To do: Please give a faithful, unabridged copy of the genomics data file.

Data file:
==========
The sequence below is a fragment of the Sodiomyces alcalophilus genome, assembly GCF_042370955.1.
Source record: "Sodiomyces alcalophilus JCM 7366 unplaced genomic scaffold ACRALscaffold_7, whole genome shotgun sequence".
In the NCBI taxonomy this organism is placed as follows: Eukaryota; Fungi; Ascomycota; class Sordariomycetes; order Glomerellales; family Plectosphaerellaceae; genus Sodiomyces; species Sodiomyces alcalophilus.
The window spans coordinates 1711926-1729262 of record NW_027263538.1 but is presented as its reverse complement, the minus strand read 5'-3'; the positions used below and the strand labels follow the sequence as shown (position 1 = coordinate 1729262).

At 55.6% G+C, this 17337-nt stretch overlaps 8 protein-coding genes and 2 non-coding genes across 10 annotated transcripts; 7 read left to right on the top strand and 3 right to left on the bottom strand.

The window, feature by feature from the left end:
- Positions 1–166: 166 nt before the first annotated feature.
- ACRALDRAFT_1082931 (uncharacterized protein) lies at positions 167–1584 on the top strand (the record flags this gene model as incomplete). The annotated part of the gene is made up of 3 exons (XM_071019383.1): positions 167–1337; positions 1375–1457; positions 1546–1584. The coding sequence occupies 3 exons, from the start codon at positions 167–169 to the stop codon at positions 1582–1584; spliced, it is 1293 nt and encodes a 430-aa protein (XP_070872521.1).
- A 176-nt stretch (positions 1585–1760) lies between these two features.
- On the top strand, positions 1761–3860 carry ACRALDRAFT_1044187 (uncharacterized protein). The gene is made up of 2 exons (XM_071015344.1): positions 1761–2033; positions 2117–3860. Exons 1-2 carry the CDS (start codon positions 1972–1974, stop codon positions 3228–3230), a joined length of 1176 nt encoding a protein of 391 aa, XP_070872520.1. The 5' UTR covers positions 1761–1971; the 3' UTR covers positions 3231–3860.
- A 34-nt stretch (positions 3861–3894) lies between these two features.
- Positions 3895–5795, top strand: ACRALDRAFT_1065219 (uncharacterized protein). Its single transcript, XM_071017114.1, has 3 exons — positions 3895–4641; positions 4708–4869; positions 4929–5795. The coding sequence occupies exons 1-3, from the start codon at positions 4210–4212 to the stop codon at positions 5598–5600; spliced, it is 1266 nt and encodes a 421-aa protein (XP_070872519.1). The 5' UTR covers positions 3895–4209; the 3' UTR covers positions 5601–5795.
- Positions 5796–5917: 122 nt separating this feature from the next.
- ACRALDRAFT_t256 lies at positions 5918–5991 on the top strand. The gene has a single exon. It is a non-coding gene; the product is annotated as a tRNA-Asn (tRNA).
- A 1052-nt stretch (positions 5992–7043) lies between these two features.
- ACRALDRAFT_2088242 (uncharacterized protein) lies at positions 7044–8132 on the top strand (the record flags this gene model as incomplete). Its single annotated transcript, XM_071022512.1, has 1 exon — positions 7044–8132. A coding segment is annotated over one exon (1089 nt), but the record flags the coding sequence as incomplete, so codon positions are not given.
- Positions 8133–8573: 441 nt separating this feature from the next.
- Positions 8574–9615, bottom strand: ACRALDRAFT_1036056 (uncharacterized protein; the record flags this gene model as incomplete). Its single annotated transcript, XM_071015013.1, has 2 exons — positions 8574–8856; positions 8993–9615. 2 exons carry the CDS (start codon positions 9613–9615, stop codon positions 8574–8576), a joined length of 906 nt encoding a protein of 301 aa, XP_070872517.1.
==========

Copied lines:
The sequence below is a fragment of the Sodiomyces alcalophilus genome, assembly GCF_042370955.1.
Source record: "Sodiomyces alcalophilus JCM 7366 unplaced genomic scaffold ACRALscaffold_7, whole genome shotgun sequence".
In the NCBI taxonomy this organism is placed as follows: Eukaryota; Fungi; Ascomycota; class Sordariomycetes; order Glomerellales; family Plectosphaerellaceae; genus Sodiomyces; species Sodiomyces alcalophilus.
The window spans coordinates 1711926-1729262 of record NW_027263538.1 but is presented as its reverse complement, the minus strand read 5'-3'; the positions used below and the strand labels follow the sequence as shown (position 1 = coordinate 1729262).

At 55.6% G+C, this 17337-nt stretch overlaps 8 protein-coding genes and 2 non-coding genes across 10 annotated transcripts; 7 read left to right on the top strand and 3 right to left on the bottom strand.

The window, feature by feature from the left end:
- Positions 1–166: 166 nt before the first annotated feature.
- ACRALDRAFT_1082931 (uncharacterized protein) lies at positions 167–1584 on the top strand (the record flags this gene model as incomplete). The annotated part of the gene is made up of 3 exons (XM_071019383.1): positions 167–1337; positions 1375–1457; positions 1546–1584. The coding sequence occupies 3 exons, from the start codon at positions 167–169 to the stop codon at positions 1582–1584; spliced, it is 1293 nt and encodes a 430-aa protein (XP_070872521.1).
- A 176-nt stretch (positions 1585–1760) lies between these two features.
- On the top strand, positions 1761–3860 carry ACRALDRAFT_1044187 (uncharacterized protein). The gene is made up of 2 exons (XM_071015344.1): positions 1761–2033; positions 2117–3860. Exons 1-2 carry the CDS (start codon positions 1972–1974, stop codon positions 3228–3230), a joined length of 1176 nt encoding a protein of 391 aa, XP_070872520.1. The 5' UTR covers positions 1761–1971; the 3' UTR covers positions 3231–3860.
- A 34-nt stretch (positions 3861–3894) lies between these two features.
- Positions 3895–5795, top strand: ACRALDRAFT_1065219 (uncharacterized protein). Its single transcript, XM_071017114.1, has 3 exons — positions 3895–4641; positions 4708–4869; positions 4929–5795. The coding sequence occupies exons 1-3, from the start codon at positions 4210–4212 to the stop codon at positions 5598–5600; spliced, it is 1266 nt and encodes a 421-aa protein (XP_070872519.1). The 5' UTR covers positions 3895–4209; the 3' UTR covers positions 5601–5795.
- Positions 5796–5917: 122 nt separating this feature from the next.
- ACRALDRAFT_t256 lies at positions 5918–5991 on the top strand. The gene has a single exon. It is a non-coding gene; the product is annotated as a tRNA-Asn (tRNA).
- A 1052-nt stretch (positions 5992–7043) lies between these two features.
- ACRALDRAFT_2088242 (uncharacterized protein) lies at positions 7044–8132 on the top strand (the record flags this gene model as incomplete). Its single annotated transcript, XM_071022512.1, has 1 exon — positions 7044–8132. A coding segment is annotated over one exon (1089 nt), but the record flags the coding sequence as incomplete, so codon positions are not given.
- Positions 8133–8573: 441 nt separating this feature from the next.
- Positions 8574–9615, bottom strand: ACRALDRAFT_1036056 (uncharacterized protein; the record flags this gene model as incomplete). Its single annotated transcript, XM_071015013.1, has 2 exons — positions 8574–8856; positions 8993–9615. 2 exons carry the CDS (start codon positions 9613–9615, stop codon positions 8574–8576), a joined length of 906 nt encoding a protein of 301 aa, XP_070872517.1.